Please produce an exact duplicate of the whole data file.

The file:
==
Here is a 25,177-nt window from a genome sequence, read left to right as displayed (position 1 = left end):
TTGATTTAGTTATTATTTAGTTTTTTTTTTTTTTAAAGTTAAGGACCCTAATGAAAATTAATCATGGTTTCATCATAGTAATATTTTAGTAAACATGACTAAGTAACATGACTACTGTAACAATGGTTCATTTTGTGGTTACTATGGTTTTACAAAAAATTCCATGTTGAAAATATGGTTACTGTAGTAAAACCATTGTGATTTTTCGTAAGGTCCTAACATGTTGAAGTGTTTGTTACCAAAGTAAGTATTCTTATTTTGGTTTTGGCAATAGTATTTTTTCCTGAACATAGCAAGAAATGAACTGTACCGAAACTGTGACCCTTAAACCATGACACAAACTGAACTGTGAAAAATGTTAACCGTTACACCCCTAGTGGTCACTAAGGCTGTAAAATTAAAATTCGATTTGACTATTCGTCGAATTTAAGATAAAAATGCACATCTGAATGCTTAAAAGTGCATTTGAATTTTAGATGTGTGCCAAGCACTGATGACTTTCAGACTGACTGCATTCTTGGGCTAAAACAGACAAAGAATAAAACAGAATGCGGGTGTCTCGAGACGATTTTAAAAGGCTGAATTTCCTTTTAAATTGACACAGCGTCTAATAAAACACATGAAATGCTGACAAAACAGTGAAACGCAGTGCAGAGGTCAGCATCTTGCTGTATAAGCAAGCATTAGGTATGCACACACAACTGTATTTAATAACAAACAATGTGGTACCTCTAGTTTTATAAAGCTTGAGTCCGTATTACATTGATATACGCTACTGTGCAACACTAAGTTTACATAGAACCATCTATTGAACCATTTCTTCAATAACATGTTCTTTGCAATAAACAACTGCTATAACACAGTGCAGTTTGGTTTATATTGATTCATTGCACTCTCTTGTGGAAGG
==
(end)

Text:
Here is a 25,177-nt window from a genome sequence, read left to right as displayed (position 1 = left end):
TTGATTTAGTTATTATTTAGTTTTTTTTTTTTTTAAAGTTAAGGACCCTAATGAAAATTAATCATGGTTTCATCATAGTAATATTTTAGTAAACATGACTAAGTAACATGACTACTGTAACAATGGTTCATTTTGTGGTTACTATGGTTTTACAAAAAATTCCATGTTGAAAATATGGTTACTGTAGTAAAACCATTGTGATTTTTCGTAAGGTCCTAACATGTTGAAGTGTTTGTTACCAAAGTAAGTATTCTTATTTTGGTTTTGGCAATAGTATTTTTTCCTGAACATAGCAAGAAATGAACTGTACCGAAACTGTGACCCTTAAACCATGACACAAACTGAACTGTGAAAAATGTTAACCGTTACACCCCTAGTGGTCACTAAGGCTGTAAAATTAAAATTCGATTTGACTATTCGTCGAATTTAAGATAAAAATGCACATCTGAATGCTTAAAAGTGCATTTGAATTTTAGATGTGTGCCAAGCACTGATGACTTTCAGACTGACTGCATTCTTGGGCTAAAACAGACAAAGAATAAAACAGAATGCGGGTGTCTCGAGACGATTTTAAAAGGCTGAATTTCCTTTTAAATTGACACAGCGTCTAATAAAACACATGAAATGCTGACAAAACAGTGAAACGCAGTGCAGAGGTCAGCATCTTGCTGTATAAGCAAGCATTAGGTATGCACACACAACTGTATTTAATAACAAACAATGTGGTACCTCTAGTTTTATAAAGCTTGAGTCCGTATTACATTGATATACGCTACTGTGCAACACTAAGTTTACATAGAACCATCTATTGAACCATTTCTTCAATAACATGTTCTTTGCAATAAACAACTGCTATAACACAGTGCAGTTTGGTTTATATTGATTCATTGCACTCTCTTGTGGAAGG